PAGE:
Jesus in a Spaceship

Jesus in a Spaceship June 18, 2012

Why are there images in medieval art that depict Jesus in a spaceship? Ester Inglic-Arkell at io9 investigates:

Most experts agree that the resemblance of the things in the painting to the spacecraft imagined by modern science fiction artists is uncanny. But none of our own actual spaceships actually resemble what we see in the paintings. None of these paintings show things that look like planes or landers or even satellites. Instead, they show artists’ conceptions of the sort of spaceships that would look good in art.

And centuries ago, they also looked good in art. The only difference was, then the art depicted the presence of the Holy Spirit. Even if an artist saw UFOs flying around, this was a church-commissioned painting on a church wall. The church got the say in what went up on it, not the painter. When the church wanted a depiction of the (forgive the expression) alien presence of God in everyday life, and the painter came up with a design that worked. Similarly, when editors of science fiction pulp magazines wanted a cover picture depicting alien ships coming to Earth, the artist came up with a design that worked. The convergence of the images isn’t one of experience, but of artistic sensibilities.

via Why are there spaceships in Medieval art?.

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  • I’m more concerned by the size and shape of Jesus’ buttocks in this piece than I am about the ship.

    • Yes Matt. This only confirms the long held, but rarely acknowledge possibility that Jesus was not only capable of space travel but that he was a black man.

  • Either that or the Ancient Aliens Guy was right all along. “Jesus? Totally an alien!”

  • Marshall

    That looks like John Glenn re-enetering in a Mercury capsule to me.

  • Evelyn

    I’m not sure that the medievals had a good idea of what the details of a comet looked like. It seems more likely to me that this is a picture of an airborne seed like a milk-thistle seed with a humanoid inside of it. If it is a seed, it might symbolize the conception or creation of “man” given that plants come from seeds and so might a man come out of a man seed.

    The use of a seed as a symbol would be similar to the oft-used mandorla (Italian for “almond”) or vesica piscis (the jesus fish without the tail) for enclosing Christ or the Virgin Mary. According to the Dictionary of Symbolism by Hans Biedermann, “the almond is an ancient symbol for the closing up of valuable contents in a hard, almost impenetrable shell” and the mandorla itself may be an almond-shaped nimbus symbolizing divinity or enlightenment of some sort.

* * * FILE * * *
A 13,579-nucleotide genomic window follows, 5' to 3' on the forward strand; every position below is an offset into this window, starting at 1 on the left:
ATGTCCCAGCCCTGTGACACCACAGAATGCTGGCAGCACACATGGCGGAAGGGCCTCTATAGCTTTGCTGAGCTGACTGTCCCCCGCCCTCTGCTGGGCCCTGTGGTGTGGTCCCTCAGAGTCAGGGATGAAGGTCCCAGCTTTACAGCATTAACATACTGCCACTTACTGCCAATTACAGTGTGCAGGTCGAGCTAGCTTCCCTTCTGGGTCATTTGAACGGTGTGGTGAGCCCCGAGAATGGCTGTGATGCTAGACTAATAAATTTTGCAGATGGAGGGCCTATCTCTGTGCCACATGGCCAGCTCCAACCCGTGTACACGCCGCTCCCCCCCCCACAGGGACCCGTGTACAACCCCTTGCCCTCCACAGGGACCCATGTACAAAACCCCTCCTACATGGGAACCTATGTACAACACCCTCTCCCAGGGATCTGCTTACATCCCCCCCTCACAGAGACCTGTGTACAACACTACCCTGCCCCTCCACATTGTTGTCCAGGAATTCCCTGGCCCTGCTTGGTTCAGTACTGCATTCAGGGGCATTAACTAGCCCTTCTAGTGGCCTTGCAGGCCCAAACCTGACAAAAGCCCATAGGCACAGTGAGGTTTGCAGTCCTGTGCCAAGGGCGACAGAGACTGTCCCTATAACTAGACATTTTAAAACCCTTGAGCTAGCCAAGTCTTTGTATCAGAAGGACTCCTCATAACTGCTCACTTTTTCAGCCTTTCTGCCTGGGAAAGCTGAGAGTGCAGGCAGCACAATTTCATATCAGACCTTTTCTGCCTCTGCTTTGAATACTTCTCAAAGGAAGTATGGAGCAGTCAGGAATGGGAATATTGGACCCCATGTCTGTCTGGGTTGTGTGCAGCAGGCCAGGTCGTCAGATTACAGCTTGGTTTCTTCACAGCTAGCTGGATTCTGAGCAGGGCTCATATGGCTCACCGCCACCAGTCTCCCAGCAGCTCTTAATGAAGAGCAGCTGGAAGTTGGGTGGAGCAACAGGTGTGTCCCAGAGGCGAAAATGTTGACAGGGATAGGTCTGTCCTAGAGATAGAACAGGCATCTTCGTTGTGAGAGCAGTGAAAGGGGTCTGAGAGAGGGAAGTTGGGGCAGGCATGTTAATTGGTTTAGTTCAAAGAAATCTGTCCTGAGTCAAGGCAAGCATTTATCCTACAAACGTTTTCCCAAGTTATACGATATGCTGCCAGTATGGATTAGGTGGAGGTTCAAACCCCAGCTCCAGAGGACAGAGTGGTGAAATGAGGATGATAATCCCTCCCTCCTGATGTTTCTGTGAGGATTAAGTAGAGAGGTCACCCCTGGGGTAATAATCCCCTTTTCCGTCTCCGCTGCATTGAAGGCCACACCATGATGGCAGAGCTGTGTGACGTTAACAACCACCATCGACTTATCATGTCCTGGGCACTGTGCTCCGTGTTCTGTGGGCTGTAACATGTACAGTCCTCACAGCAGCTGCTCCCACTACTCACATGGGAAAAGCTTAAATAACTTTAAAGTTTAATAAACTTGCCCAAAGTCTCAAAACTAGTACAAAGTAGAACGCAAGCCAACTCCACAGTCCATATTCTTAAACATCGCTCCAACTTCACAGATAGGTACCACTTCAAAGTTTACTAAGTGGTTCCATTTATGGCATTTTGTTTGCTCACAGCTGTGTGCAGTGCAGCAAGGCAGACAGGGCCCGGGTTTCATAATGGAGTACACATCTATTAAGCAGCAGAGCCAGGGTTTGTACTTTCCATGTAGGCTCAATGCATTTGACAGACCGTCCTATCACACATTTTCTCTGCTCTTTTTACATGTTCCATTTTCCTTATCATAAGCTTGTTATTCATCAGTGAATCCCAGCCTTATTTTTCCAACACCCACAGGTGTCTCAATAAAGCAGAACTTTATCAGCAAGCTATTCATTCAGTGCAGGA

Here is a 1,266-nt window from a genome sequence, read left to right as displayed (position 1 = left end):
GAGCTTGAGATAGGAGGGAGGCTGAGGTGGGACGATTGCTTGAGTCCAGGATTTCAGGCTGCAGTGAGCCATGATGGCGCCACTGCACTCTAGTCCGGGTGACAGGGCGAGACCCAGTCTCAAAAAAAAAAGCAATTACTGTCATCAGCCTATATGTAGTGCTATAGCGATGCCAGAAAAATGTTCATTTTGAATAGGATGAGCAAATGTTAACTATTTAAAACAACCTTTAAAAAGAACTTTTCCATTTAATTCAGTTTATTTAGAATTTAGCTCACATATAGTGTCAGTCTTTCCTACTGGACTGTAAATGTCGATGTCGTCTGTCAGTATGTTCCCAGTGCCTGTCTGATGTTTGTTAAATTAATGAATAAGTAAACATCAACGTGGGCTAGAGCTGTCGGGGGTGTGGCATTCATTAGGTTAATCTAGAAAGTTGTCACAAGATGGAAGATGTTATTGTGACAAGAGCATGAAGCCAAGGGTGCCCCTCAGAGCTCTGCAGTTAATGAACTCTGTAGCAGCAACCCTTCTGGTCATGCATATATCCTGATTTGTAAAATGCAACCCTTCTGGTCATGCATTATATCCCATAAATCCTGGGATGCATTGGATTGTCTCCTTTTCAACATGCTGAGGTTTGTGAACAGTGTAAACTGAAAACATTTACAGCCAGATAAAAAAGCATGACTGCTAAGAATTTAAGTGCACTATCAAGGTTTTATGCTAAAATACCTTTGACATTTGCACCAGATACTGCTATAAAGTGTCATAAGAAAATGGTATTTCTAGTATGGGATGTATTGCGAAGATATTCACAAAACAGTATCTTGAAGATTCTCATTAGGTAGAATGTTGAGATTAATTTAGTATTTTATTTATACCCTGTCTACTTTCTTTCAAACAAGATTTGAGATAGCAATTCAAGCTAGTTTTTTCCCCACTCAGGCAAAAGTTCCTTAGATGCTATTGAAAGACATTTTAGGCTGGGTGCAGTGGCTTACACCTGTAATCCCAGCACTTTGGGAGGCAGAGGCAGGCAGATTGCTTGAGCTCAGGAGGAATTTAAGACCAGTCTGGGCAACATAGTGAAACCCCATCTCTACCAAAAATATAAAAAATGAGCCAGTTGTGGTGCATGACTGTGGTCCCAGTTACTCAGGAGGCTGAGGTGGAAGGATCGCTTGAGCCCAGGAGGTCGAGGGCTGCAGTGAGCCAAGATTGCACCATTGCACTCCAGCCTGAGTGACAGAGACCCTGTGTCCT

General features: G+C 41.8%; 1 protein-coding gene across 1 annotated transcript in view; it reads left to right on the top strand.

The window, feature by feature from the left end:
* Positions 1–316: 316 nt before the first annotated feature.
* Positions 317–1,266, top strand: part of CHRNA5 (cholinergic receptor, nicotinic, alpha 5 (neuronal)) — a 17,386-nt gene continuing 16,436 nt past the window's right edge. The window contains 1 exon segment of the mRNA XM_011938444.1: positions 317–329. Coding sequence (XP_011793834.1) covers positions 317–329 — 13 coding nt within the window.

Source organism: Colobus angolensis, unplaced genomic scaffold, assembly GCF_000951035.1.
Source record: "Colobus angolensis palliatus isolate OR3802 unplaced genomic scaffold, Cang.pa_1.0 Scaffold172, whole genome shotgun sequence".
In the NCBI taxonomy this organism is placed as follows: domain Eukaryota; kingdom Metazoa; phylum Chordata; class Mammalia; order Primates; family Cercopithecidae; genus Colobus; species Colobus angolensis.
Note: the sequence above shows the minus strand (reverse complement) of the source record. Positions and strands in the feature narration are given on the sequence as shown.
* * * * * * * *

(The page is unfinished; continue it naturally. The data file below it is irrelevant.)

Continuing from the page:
The other “space-ship” on the right side of the painting looks like the side-view of an eye to me and given that the mind can be considered an organ of perception, it may symbolize God’s perception of man. Maybe the three spikes have something to do with the trinity.

    Interpretations of symbolism are always kind of vague and indeterminate. If you think it is a spaceship, then that is what it means to you. Go with it.

  • The Renaissance paintings of god and Jesus really trumped a lot of earlier works, mainly because Europe was experiencing a rapid rise in wealth, thanks to Columbus, and they were deliberately downplaying contributions from earlier cultures. The Black Madonna is still celebrated in a church or two, but if you didn’t know to search for it, you’d probably never heard of it. Greece also has many mixed imaginary paintings in its church paintings. The Greek Orthodox churches are never deconsecrated, so many of them still survive. I was in one last year with the signs of the zodiac in a circle and Jesus in the middle. You paint what sells. A painting of Jesus as some sort of Sun god is not surprising at all.

  • This makes me think of some depictions of Kal-El (Superman) rocketing to earth from Krypton.

  • Zebedee

    What about this… Don’t forget, it is painted in 1614, when the church dominated “science” so free imagination was not common…

  • Zebedee

    What about this… Don’t forget, it is painted in 1614, when the church dominated “science” so free imagination was not common…

  • Zebedee

    What about this… Don’t forget, it is painted in 1614, when the church dominated “science” so free imagination was not common…

  • DeJae Ford

    reminds me of the venus depictions